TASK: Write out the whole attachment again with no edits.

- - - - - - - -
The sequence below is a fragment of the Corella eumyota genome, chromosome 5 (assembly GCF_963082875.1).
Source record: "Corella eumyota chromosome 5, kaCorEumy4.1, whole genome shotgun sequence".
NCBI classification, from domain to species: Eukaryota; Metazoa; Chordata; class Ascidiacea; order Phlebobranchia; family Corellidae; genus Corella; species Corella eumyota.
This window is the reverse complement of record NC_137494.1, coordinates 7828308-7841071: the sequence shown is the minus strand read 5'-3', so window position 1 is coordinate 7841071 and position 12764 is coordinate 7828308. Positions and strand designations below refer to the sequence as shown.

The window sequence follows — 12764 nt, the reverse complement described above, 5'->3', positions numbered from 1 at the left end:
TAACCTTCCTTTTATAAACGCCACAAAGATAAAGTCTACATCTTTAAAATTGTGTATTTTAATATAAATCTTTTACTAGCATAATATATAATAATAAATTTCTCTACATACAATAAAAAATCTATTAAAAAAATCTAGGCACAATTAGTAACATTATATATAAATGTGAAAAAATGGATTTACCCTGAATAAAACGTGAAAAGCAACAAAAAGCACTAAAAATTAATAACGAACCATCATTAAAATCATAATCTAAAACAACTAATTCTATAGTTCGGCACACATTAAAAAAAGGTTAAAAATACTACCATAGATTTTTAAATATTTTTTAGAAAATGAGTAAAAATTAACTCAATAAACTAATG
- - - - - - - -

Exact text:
The sequence below is a fragment of the Corella eumyota genome, chromosome 5 (assembly GCF_963082875.1).
Source record: "Corella eumyota chromosome 5, kaCorEumy4.1, whole genome shotgun sequence".
NCBI classification, from domain to species: Eukaryota; Metazoa; Chordata; class Ascidiacea; order Phlebobranchia; family Corellidae; genus Corella; species Corella eumyota.
This window is the reverse complement of record NC_137494.1, coordinates 7828308-7841071: the sequence shown is the minus strand read 5'-3', so window position 1 is coordinate 7841071 and position 12764 is coordinate 7828308. Positions and strand designations below refer to the sequence as shown.

The window sequence follows — 12764 nt, the reverse complement described above, 5'->3', positions numbered from 1 at the left end:
TAACCTTCCTTTTATAAACGCCACAAAGATAAAGTCTACATCTTTAAAATTGTGTATTTTAATATAAATCTTTTACTAGCATAATATATAATAATAAATTTCTCTACATACAATAAAAAATCTATTAAAAAAATCTAGGCACAATTAGTAACATTATATATAAATGTGAAAAAATGGATTTACCCTGAATAAAACGTGAAAAGCAACAAAAAGCACTAAAAATTAATAACGAACCATCATTAAAATCATAATCTAAAACAACTAATTCTATAGTTCGGCACACATTAAAAAAAGGTTAAAAATACTACCATAGATTTTTAAATATTTTTTAGAAAATGAGTAAAAATTAACTCAATAAACTAATG